This is a simple recipe for potting medium that will work well for your lipstick echeveria:

  • Two parts potting soil, 
  • One part sharp/coarse sand (optional), and
  • One part gritty amendment (such as perlite, pumice, or pebbles).


A picture showing watering an echeveria succulent

Overwatering your lipstick echeveria can cause leaf drop, root rot, and puts the plant at greater risk of opportunistic pests. It is particularly vulnerable to rot if you water carelessly and it drips down into the crevices of the plant where it doesn’t easily evaporate.

If you have plenty of exposed soil around your echeveria, you can use the “soak and dry” method: 

  1. Confirm that the soil is fully dry to at least an inch of depth. 
  2. Place the pot in a sink.
  3. Gently water the soil around the plant until water streams out the bottom, being careful not to drip water on the plant itself.
  4. Wait a minute for the water to absorb throughout the soil as much as possible.
  5. Water the soil again, to make sure the potting mix is completely saturated. 
  6. Let the pot drain fully. If water accumulates in the saucer under the plant, dump it promptly.
  7. Move the plant back to its home. Let the potting mix dry fully before watering again.

However, if your lipstick echeveria fills the pot, so that you can’t water it in the sink without wetting the plant, you can try the “dunk and soak” method instead.

  1. Confirm that the soil is fully dry to at least an inch of depth.
  2. Add a few inches of water to a bucket with a larger diameter than the pot.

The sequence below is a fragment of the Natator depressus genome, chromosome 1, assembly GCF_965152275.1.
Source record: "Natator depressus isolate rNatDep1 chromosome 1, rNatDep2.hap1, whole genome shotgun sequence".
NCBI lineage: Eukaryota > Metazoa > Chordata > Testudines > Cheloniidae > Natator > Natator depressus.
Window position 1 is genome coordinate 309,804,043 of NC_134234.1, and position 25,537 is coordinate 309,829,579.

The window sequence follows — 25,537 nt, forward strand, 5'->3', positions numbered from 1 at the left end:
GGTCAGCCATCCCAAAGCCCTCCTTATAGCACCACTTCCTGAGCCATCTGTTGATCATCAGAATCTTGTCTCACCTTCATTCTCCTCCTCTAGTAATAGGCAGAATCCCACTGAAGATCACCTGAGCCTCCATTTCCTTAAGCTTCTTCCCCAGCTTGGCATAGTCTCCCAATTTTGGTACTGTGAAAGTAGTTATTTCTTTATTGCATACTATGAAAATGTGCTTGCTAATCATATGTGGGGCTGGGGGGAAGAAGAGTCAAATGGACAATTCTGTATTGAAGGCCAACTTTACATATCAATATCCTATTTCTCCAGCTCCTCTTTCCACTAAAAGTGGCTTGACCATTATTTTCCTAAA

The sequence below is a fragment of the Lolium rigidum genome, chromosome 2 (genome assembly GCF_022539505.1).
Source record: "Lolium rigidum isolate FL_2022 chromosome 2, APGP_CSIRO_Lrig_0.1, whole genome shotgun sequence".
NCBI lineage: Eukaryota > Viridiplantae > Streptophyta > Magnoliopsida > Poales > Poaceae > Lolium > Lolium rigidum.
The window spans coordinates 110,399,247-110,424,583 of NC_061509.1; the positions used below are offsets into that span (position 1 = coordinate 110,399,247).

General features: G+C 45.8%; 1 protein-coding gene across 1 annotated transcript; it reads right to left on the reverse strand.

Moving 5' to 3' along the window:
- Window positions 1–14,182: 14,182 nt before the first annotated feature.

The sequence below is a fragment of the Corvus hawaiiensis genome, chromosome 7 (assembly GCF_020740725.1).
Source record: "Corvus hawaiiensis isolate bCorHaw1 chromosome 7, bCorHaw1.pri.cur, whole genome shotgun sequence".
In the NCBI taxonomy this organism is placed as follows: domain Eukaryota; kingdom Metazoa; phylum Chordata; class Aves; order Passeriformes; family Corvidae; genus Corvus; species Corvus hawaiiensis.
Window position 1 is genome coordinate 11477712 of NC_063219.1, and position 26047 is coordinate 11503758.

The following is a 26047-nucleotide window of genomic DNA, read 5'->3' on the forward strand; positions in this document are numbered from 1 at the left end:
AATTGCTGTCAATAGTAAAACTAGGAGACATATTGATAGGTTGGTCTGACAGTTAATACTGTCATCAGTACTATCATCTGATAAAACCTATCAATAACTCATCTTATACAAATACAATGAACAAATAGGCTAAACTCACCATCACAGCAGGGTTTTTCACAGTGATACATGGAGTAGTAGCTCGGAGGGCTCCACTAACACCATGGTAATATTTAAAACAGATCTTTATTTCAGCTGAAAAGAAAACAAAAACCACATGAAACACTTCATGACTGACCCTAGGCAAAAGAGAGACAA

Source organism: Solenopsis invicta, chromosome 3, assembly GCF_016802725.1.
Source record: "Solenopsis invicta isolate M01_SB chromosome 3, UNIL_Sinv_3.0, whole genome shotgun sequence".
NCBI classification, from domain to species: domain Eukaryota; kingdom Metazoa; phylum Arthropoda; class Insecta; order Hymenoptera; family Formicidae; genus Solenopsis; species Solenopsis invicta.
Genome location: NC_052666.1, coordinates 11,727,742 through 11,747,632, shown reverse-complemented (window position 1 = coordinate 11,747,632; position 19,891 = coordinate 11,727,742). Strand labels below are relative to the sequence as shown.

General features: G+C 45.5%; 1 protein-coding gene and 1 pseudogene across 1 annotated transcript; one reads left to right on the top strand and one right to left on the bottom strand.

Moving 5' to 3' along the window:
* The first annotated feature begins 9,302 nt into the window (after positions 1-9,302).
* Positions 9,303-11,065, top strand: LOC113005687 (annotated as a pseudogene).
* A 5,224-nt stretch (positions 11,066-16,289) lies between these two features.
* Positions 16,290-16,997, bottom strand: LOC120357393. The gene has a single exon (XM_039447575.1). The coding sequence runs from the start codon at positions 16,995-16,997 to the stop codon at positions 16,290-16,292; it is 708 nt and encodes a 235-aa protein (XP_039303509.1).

3. Carefully lower the potted plant into the bucket and set it down, making sure the displaced water does not rise high enough to touch the plant or flow over the top edge of the pot.
  4. Leave the plant in the water to soak and draw water up through the drain hole. When the soil is damp, after a few minutes or more (depending on the size of the pot and its drainage holes), carefully remove the pot. Leaving the plant in the bucket too long could oversaturate the plant and drown the roots.
  5. Hold the pot over the bucket to allow excess water to drain before returning the pot to its saucer. If water accumulates in the saucer under the plant, dump it promptly.
  6. Move the plant back to its home. Let the potting mix dry fully before watering again.

Both methods require a pot with drainage holes. 

Water on an as-needed basis using the “finger test.” The plant needs watering when you press your finger into the soil and confirm it is fully dry to at least an inch of depth. Once you get a sense of the weight of the pot at the correct stage of dryness, you won’t have to use the finger test. 

In the winter, while the plant is dormant, be especially careful not to over-water. Once a month should be plenty. 

Fertilizer and Maintenance

Woman holding an Echeveria Agavoides

E. agavoides have low feeding needs. You won’t typically need to fertilize it for the first year after you either purchase it new or repot it in fresh potting mix. After that, you can use a liquid cactus fertilizer, preferably organic, diluted to no more than half strength. Apply in the spring and again a couple of months later. Do not fertilize at all during winter dormancy.

Over time, the bottom leaves of your plant will gradually dry up. Most people remove them. Eventually, this will leave you with a bit of a stem under your plant. You can leave it, but the proper method of pruning your tall echeveria agavoides sounds a bit drastic: beheading. 

  1. Using a sharp sterile knife or clippers, sever the stem of your echeveria agavoides a couple of inches below the base of the healthy leaves.